b.11 June 1929 d.18 September 1996
AB Harvard(1951) MD(1955) DTM&H FRCP(1986)
Kenneth Warren was born in New York, the son of an American businessman, William Harwood Warren and his wife, Julie H Gerstenblith. He was educated at Stuyvesant High School and went on to Harvard University where he graduated AB in 1951 (cum laude). His college roommate, C Leonard Gordon, remembered that he majored in history and literature, his honours thesis being concerned with T S Eliot. Fearless throughout his career, he had no hesitation in writing to T S Eliot asking him why he left America. He received a charming reply explaining that he had never felt that he left America. He just found himself in England.
Deciding on a medical career, Warren then entered Harvard Medical School, carrying out his clinical studies at the Boston City Hospital and graduating (again cum laude) in 1955. From 1956 until 1963, he worked at the Laboratory of Tropical Diseases which was part of the National Institutes of Health. During this period, he came, like his hero, T S Eliot, to England, working with Dame Sheila Sherlock as an honorary Fellow at the Royal Postgraduate Medical School at Hammersmith in 1959. He also studied at the London School of Hygiene and Tropical Medicine.
From 1963 until 1977 he taught at the School of Medicine of Case Western Reserve University in Cleveland, Ohio, becoming professor of medicine in 1975. He also served as professor of library science between 1974 and 1977, a reflection of his lifelong love of literature and his increasing enthusiasm for the new technology then influencing medical communication.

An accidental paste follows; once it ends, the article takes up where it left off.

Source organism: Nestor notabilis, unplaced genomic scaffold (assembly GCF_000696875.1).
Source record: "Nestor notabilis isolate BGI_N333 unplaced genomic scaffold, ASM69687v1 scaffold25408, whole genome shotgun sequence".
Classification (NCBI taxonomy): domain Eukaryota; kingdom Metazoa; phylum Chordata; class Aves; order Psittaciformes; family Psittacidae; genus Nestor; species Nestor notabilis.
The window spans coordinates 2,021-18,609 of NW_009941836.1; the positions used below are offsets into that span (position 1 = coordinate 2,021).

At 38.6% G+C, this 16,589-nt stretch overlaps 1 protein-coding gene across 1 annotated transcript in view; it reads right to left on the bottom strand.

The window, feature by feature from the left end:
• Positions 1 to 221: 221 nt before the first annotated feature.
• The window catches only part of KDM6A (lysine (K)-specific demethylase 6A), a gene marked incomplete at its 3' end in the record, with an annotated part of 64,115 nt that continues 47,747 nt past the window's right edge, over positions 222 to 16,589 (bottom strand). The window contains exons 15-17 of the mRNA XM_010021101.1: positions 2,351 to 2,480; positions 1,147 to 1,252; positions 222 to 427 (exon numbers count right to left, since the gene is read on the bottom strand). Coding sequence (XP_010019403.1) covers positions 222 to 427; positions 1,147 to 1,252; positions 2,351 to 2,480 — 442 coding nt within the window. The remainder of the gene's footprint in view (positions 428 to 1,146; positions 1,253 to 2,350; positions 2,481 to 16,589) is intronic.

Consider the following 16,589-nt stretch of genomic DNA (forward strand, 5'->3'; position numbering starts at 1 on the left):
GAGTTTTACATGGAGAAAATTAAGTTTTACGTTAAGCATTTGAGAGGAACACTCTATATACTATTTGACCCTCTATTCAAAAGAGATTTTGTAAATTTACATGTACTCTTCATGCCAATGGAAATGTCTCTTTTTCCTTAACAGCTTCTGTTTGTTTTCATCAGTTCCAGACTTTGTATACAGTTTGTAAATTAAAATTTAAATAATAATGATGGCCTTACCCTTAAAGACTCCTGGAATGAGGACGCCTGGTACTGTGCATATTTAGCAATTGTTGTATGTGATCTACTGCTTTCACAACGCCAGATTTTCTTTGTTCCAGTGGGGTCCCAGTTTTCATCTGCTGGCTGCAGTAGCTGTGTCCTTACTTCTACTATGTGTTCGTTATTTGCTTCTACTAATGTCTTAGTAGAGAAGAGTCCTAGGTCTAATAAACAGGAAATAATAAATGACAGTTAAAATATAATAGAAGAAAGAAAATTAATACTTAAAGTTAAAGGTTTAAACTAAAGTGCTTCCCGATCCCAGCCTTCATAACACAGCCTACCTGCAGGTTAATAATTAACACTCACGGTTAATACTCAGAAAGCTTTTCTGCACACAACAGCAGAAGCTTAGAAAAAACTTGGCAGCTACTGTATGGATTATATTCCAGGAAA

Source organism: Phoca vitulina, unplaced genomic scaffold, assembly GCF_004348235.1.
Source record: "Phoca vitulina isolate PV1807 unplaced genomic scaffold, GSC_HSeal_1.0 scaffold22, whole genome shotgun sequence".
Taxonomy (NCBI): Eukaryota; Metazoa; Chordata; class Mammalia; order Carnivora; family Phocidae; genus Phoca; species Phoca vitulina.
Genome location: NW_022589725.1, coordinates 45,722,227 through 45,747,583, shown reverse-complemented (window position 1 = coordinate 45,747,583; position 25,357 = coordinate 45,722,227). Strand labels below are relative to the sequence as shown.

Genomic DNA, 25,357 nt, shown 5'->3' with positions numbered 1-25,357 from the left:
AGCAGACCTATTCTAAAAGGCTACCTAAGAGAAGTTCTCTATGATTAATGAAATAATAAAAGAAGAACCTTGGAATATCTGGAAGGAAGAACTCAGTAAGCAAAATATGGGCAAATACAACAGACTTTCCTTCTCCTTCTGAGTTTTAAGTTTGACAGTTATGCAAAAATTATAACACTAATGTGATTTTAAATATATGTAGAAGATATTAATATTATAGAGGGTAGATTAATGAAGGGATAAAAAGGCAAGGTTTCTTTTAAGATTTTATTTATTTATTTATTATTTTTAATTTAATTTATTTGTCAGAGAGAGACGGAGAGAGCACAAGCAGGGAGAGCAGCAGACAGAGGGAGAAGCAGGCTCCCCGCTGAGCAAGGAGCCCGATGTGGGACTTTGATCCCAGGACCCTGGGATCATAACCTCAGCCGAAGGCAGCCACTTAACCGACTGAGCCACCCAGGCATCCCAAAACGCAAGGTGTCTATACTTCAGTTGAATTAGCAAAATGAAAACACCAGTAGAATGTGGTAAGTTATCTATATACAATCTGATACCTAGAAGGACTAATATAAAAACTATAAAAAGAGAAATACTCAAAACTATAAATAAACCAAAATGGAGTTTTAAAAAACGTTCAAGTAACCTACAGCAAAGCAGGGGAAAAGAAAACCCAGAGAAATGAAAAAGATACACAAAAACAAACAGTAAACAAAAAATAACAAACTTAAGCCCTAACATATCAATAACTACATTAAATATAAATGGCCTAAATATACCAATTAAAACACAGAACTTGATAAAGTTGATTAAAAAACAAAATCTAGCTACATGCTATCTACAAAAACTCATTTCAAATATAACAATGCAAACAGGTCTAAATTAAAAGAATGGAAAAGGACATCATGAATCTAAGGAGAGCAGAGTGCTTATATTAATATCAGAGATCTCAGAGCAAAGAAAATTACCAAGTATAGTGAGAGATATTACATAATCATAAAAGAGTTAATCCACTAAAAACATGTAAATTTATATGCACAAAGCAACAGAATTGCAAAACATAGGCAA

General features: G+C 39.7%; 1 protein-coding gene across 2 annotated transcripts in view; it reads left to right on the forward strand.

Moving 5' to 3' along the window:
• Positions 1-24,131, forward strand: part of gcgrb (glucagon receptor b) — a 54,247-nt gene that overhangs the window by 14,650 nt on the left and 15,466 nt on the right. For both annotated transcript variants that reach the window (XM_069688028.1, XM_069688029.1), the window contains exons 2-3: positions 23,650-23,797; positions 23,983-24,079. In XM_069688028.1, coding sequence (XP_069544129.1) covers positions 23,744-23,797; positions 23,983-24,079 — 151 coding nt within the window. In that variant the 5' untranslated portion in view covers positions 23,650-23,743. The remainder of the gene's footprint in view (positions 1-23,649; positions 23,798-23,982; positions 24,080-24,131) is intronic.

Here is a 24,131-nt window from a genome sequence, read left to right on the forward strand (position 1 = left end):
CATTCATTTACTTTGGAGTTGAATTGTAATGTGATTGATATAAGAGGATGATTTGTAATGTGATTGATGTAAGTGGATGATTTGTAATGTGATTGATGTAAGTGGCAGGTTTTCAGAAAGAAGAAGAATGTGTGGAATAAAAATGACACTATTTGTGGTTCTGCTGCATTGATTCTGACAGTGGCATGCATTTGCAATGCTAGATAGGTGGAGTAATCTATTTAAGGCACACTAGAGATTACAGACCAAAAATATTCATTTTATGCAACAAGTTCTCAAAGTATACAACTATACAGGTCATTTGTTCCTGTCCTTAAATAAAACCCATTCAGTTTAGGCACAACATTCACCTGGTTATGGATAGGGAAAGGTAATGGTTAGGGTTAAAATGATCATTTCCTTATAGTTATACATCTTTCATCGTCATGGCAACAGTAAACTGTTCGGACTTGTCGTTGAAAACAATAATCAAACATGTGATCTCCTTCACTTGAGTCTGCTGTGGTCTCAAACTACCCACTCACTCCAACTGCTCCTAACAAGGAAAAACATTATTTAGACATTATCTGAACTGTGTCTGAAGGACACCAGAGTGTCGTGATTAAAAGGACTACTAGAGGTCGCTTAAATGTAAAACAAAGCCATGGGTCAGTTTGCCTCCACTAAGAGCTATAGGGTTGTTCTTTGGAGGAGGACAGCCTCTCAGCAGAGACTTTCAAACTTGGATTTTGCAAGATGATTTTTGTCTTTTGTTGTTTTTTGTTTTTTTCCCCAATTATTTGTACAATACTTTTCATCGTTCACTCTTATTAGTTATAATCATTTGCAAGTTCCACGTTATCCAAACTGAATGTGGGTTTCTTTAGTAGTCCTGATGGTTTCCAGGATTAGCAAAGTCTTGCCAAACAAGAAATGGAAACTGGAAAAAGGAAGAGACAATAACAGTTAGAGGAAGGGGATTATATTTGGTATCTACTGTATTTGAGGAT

By now he had established himself as a physician well regarded for his research and knowledge of tropical disease and, in 1977, he was appointed director of health sciences at the Rockefeller Foundation in New York, a post he was to hold for ten years. It was during this time that he established his research programme on the ‘great neglected diseases of mankind’, his concerns being with malaria, schistosomiasis (a special interest of his own), dysentery, the immunology of disease in developing countries and haematological disorders such as thalassaemia. He obtained the active collaboration of some of the leading medical scientists of the day, including Weatherall in Oxford, David at Harvard and Gus Nossal from the Walter and Eliza Hall Institute of Medical Research in Melbourne. The different teams were brought together once a year, in an appropriate venue, for scientific meetings that were as intellectually brilliant as they were popular. He ensured that his programme maintained close links with tropical research in Britain by inviting the chairman of the tropical medicine research board of the Medical Research Council to his annual meetings.
Ken Warren also spent a year at the Rockefeller Foundation as associate vice president for molecular biology and information sciences. It was this that brought him to the attention of the flawed entrepreneur Robert Maxwell, and he became director of science for Maxwell from 1989 until the tycoons death in 1992. He then worked as chairman and chief executive of Comprehensive Medical Systems, a venture capital concern based in Manhattan.
For the last four years of his life he was vice-president for academic affairs at the Picower Institute for Medical Research in Manhasset, Long Island, at which he was awarded an honorary degree of science a few months before his death. He died, of disseminated malignant melanoma, at his home at Dobbs Ferry, New York.
Ken Warren was an engaging and challenging colleague, always interested in what was new, whether in technology or in basic scientific research. He married Sylvia Marjorie Rothwell, an English lady, a relationship which encouraged his anglophilia. They had a son and a daughter.
Sir Christopher Booth
[The New York Times, 21 Sept 1996]
(Volume X, page 508)
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